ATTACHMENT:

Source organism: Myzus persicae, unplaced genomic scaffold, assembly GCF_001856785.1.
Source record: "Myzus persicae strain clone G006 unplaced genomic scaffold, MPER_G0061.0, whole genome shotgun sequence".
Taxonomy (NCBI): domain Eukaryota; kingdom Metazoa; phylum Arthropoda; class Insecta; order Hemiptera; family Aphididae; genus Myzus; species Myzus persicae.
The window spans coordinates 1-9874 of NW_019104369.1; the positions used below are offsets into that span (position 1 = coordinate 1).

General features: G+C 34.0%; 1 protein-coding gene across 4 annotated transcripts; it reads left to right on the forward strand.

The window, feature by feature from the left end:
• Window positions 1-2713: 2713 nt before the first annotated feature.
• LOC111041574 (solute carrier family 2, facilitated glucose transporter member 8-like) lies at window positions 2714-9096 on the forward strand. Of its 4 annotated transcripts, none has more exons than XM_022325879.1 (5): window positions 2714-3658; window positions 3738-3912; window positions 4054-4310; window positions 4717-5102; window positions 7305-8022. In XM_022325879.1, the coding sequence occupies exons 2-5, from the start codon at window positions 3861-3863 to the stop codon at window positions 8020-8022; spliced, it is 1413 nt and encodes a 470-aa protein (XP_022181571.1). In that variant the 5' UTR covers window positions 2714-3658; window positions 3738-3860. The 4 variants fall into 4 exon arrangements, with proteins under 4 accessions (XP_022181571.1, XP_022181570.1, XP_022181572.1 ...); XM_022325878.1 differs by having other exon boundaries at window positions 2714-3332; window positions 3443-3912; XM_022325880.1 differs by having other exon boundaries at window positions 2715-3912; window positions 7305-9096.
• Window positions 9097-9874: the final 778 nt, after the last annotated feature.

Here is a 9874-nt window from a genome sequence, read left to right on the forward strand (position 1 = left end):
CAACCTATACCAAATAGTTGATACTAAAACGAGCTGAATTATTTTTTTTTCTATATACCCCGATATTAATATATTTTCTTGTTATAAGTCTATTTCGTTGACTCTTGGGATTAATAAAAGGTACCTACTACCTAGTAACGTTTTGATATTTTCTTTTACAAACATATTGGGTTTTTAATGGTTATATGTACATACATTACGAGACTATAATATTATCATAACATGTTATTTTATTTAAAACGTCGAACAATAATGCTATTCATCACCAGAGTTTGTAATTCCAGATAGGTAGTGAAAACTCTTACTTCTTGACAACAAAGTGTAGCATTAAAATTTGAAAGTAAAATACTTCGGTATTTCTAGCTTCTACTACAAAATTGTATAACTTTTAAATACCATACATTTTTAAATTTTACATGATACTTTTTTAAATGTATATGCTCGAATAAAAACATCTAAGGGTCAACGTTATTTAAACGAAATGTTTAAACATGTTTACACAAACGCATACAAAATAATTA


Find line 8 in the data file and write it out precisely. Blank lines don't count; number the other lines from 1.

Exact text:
• LOC111041574 (solute carrier family 2, facilitated glucose transporter member 8-like) lies at window positions 2714-9096 on the forward strand. Of its 4 annotated transcripts, none has more exons than XM_022325879.1 (5): window positions 2714-3658; window positions 3738-3912; window positions 4054-4310; window positions 4717-5102; window positions 7305-8022. In XM_022325879.1, the coding sequence occupies exons 2-5, from the start codon at window positions 3861-3863 to the stop codon at window positions 8020-8022; spliced, it is 1413 nt and encodes a 470-aa protein (XP_022181571.1). In that variant the 5' UTR covers window positions 2714-3658; window positions 3738-3860. The 4 variants fall into 4 exon arrangements, with proteins under 4 accessions (XP_022181571.1, XP_022181570.1, XP_022181572.1 ...); XM_022325878.1 differs by having other exon boundaries at window positions 2714-3332; window positions 3443-3912; XM_022325880.1 differs by having other exon boundaries at window positions 2715-3912; window positions 7305-9096.